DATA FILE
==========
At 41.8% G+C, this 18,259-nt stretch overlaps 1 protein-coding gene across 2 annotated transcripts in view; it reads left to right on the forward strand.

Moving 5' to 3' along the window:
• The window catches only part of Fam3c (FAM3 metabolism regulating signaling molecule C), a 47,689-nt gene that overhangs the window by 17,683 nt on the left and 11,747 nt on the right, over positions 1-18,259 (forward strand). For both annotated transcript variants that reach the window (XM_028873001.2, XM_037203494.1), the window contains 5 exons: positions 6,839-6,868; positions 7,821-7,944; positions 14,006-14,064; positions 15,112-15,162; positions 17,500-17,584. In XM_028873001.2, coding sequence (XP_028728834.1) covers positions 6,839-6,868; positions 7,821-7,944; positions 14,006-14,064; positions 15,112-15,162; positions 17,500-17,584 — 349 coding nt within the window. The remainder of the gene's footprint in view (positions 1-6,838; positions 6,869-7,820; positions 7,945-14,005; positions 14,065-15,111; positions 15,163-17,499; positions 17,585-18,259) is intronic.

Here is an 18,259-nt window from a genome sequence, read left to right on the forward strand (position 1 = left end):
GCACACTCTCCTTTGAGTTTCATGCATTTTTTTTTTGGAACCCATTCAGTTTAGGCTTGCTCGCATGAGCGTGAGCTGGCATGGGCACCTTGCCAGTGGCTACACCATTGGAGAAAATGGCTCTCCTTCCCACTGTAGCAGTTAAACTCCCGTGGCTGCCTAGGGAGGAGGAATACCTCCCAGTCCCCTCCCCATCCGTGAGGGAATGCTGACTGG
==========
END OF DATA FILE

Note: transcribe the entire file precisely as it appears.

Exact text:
At 41.8% G+C, this 18,259-nt stretch overlaps 1 protein-coding gene across 2 annotated transcripts in view; it reads left to right on the forward strand.

Moving 5' to 3' along the window:
• The window catches only part of Fam3c (FAM3 metabolism regulating signaling molecule C), a 47,689-nt gene that overhangs the window by 17,683 nt on the left and 11,747 nt on the right, over positions 1-18,259 (forward strand). For both annotated transcript variants that reach the window (XM_028873001.2, XM_037203494.1), the window contains 5 exons: positions 6,839-6,868; positions 7,821-7,944; positions 14,006-14,064; positions 15,112-15,162; positions 17,500-17,584. In XM_028873001.2, coding sequence (XP_028728834.1) covers positions 6,839-6,868; positions 7,821-7,944; positions 14,006-14,064; positions 15,112-15,162; positions 17,500-17,584 — 349 coding nt within the window. The remainder of the gene's footprint in view (positions 1-6,838; positions 6,869-7,820; positions 7,945-14,005; positions 14,065-15,111; positions 15,163-17,499; positions 17,585-18,259) is intronic.

Here is an 18,259-nt window from a genome sequence, read left to right on the forward strand (position 1 = left end):
GCACACTCTCCTTTGAGTTTCATGCATTTTTTTTTTGGAACCCATTCAGTTTAGGCTTGCTCGCATGAGCGTGAGCTGGCATGGGCACCTTGCCAGTGGCTACACCATTGGAGAAAATGGCTCTCCTTCCCACTGTAGCAGTTAAACTCCCGTGGCTGCCTAGGGAGGAGGAATACCTCCCAGTCCCCTCCCCATCCGTGAGGGAATGCTGACTGG